The Uncertainty Principle is just a creative subtitle given to this post.
The Uncertainty Principle in quantum mechanics asserts a fundamental limit to the precision with which certain physical properties (such as position and momentum) of a particle can be measured and known.
The Uncertainty Principle that I'm writing about, is one of my principles, as a technology product manager. The term is inspired by the quantum physics principle. It refers to all of the unknowns when working on a technology project.
This post is written with this principle in mind.
It’s important to know that there will always be unknowns.
“Life is like a box of chocolates. You never know what you’re gonna get.” –Forrest Gump, 1994
I began writing this post with the title “Why I like to take things slow” or “What I like about taking things slow, and what it means”–but neither of those titles conveyed the message that I intend. (I’ve made a few assumptions on this, but for the sake of this writing, let’s leave that argument for another time (I’m going to need to come up with a good term for that parenthetical statement to better define the principle))
Also, through this writing, I’m defining my persona–which may be familiar to some in the workplace. I will write more on personas in the future–there is more power to them than seems to be commonly applied.
What it means to take things slow
"Time is relative. It's only worth depends upon what we do as it is passing." --Albert Einstein
Time is relative.
“People assume that time is a strict progression of cause to effect, but actually, from a nonlinear, non-subjective viewpoint, it’s more like a big ball of wibbly-wobbly, timey-wimey… stuff.” –The Tenth Doctor
I won’t bring up physics for this one–it’s simply out of context.
What I mean to make an example of here, is that what feels like a “immediate” and “now” for one person, can feel like an eternity for another person. Remember being a kid and waiting for your parents to be done shopping? Remember waiting for food at a restaurant? Remember waiting to be picked up from school?
In real life and in the workplace, people have expectations. Demands. People often want things done now and fast. Beyond the people, projects, stakeholders, shareholders, budgets, and other causalities will ask for things to happen before they are ready.
Taking things slow does NOT mean waiting. It does not mean not-delivering. It does not mean missing expectations.
Taking things slow means that the VALUE of what you deliver varies.
time x value = expectation
Time 60 x Value 100 = 6000 expectation
Time 30 x Value 50 = 1500 expectation
“Expectation” is loosely defined. And I don’t plan on using many equations in my writings. Bigger numbers are better, and the numbers here are clear.
The key is to manage the expectation.
Why I like to take things slow
When expectations are properly managed, I get to focus.
Focus is key for developing ANYTHING.
I hope that my writings may provide a bit of insight to my particular manner/still-developing method of analyzing stuff. I do this because it seems to be working for me.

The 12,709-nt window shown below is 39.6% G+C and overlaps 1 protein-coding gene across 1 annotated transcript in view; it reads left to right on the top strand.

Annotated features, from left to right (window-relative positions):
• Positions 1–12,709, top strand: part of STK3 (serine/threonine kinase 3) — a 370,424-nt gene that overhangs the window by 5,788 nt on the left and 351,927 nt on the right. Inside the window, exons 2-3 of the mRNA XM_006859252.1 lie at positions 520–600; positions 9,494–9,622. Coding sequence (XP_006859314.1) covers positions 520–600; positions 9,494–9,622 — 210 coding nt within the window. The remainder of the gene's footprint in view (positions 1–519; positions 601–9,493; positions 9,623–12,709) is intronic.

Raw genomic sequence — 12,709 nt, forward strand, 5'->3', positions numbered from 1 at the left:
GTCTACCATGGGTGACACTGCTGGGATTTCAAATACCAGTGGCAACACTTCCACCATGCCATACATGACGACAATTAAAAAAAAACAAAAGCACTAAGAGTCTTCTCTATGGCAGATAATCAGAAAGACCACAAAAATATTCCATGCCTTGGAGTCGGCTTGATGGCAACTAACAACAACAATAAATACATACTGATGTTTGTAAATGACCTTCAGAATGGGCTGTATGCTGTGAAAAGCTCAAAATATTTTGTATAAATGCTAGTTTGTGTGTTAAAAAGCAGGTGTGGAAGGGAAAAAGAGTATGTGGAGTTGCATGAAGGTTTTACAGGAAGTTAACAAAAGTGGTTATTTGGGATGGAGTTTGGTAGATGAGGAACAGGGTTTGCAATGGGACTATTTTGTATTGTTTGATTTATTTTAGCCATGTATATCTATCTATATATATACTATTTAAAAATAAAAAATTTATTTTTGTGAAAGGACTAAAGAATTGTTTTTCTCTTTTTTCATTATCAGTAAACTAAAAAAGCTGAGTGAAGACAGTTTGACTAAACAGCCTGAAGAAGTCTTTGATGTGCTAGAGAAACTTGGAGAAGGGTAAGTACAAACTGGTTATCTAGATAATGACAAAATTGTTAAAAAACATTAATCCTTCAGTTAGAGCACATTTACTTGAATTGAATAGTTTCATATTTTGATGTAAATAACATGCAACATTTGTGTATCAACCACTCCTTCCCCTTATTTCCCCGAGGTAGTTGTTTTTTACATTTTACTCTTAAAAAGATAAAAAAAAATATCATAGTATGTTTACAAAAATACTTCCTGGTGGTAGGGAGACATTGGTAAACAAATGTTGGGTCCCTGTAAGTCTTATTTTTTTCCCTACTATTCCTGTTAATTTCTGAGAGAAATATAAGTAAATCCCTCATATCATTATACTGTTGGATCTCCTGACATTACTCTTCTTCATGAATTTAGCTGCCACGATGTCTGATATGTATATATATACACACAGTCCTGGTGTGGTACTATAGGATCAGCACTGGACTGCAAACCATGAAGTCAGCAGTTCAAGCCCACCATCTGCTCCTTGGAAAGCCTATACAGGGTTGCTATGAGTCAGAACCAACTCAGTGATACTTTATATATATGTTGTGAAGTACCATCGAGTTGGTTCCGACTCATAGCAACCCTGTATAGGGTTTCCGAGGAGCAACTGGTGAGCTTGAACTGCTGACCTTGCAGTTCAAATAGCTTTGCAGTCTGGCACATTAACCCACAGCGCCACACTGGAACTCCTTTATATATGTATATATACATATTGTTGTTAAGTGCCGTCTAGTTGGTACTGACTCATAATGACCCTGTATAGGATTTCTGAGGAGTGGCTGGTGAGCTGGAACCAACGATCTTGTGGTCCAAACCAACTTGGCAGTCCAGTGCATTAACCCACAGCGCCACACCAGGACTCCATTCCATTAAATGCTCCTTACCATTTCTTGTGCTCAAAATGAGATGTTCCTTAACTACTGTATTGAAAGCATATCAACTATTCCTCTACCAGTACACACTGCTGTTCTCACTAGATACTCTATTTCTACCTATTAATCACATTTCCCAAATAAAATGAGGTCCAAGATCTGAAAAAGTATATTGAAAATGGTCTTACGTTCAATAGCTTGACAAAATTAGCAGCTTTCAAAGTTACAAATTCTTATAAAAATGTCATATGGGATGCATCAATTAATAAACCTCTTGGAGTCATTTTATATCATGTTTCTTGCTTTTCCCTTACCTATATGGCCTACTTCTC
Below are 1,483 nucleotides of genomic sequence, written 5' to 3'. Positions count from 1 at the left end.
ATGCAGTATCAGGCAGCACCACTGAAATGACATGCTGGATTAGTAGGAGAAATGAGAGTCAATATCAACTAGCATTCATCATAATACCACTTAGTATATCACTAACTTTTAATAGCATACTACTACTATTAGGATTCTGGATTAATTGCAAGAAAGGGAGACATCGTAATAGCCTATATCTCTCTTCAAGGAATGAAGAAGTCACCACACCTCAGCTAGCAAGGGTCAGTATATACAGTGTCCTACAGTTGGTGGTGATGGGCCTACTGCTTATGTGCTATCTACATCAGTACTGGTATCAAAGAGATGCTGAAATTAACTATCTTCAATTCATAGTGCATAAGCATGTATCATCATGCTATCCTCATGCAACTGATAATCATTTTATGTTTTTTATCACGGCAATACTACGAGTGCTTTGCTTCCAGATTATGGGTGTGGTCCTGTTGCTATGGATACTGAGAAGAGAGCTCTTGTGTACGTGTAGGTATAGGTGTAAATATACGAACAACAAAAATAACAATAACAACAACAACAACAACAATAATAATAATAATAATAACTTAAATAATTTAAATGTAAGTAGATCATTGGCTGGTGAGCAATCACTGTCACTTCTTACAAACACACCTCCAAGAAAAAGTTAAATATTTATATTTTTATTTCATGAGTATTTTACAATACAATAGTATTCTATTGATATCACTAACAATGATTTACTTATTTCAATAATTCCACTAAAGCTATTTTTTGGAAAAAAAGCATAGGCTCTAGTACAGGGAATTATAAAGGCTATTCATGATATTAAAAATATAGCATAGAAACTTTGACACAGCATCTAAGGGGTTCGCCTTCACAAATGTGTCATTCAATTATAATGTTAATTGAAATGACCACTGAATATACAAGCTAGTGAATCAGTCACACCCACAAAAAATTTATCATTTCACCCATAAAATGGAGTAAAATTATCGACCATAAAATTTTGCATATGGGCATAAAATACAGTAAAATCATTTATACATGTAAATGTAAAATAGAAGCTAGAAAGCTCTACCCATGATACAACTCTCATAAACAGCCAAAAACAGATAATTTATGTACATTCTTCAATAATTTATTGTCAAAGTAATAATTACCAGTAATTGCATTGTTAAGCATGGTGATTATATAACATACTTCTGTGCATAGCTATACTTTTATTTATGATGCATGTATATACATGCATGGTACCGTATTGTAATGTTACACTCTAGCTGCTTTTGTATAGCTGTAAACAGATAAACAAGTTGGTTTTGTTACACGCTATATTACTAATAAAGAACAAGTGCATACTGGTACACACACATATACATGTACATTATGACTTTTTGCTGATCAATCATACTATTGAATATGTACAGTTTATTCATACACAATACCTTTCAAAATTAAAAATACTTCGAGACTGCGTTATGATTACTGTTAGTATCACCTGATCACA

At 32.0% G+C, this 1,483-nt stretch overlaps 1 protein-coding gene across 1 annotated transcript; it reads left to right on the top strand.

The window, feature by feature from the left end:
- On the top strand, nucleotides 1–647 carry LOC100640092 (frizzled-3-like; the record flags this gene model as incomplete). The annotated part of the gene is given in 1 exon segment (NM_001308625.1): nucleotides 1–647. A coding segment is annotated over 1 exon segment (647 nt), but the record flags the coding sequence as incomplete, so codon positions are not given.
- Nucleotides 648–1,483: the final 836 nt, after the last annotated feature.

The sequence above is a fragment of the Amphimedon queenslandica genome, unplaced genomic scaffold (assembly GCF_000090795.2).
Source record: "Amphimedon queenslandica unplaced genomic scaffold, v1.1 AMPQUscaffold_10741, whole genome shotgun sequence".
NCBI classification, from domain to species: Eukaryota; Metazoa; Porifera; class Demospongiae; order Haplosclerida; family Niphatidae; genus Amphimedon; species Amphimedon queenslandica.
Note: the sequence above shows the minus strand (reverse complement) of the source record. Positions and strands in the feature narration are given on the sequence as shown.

I use the word “stuff” because it’s casual.
Let’s explore some of the methods and ideologies we can apply when managing expectations and taking things slow.
Here are a few points that will help with The Uncertainty Principle and managing expectations. There are more, but to get us started:
1. Grammar Is Important
Grammar is important. But conveying A. CLEAR. MESSAGE. is much more important.
Know the rules, and know how/when to break them.
Be like Bach.
This will be a topic for a future post.
2. Follow Your Analytical Flow
“Getting in to a flow” state is often a point discussed by productivity gurus. The idea is to reach a mindful state where all of your focus is directed at the task at hand. No doubt, this is ideal. There are a few methods of doing this–but given today’s reality, it’s REALLY hard to find time for this regularly. Making flow a priority, is almost counterintuitive.
Therefore, to be truly productive, one must learn to produce both IN and OUT of flow states.
This means that your ideas will be interrupted by other ideas–and that’s ok! Write it all down. Stop mid-sentence, create a new h2/h3/h4 (depending on your program and note-indent-style).
I created this section while in the middle of writing another–almost mid-thought.
Maybe it’s ok to leave thoughts unfinished, too. I’ll come back to this.
3. The Emoji Analysis
Using emoji to convey meaning is okay sometimes! 😎
Emojis bring a human element to otherwise cold, lifeless text. Have some fun. Just don't over do it.
I have some thoughts on a light-hearted Emoji Analysis that I may post about it later.
4. Write in clear terms that a computer can understand
No, you’re not writing for the computer. You’re using clear language, that can then be re-used by software designers/engineers downstream.
Also, don’t hashtag stuff or use acronyms. (Unless you’re purposely breaking the rules, as discussed.)
5. Take breaks casually
But keep at it.
6. Go back and make edits after you’re done
After I’ve completed my definition of done–I can go back and make edits. This will help turn your flow into discernible, albeit still kinda loose, story.
One such edit was to move this point from the very end, to just before “Definition of done”.
7. Definition of done / How to decide when to stop
This is one of the most important things.
Just by chance, I’m ending with it.
How does this come before the discovery process? It doesn’t. If you’re working on a project, and come to a point you realize that you don’t have a “definition of done”–that’s exactly the moment you need to decide on it.
Definition of done today is “enough content that I feel comfortable with for a first, post. Lean obscure.”
What I’m listening to:
Steve Vai – “Dark Matter”
Steve Vai is a virtuoso guitar pioneer. His new vid is wacky. Also below is him vs The Kid from Ninja Turtles/Karate Kid, Ralph Macchio.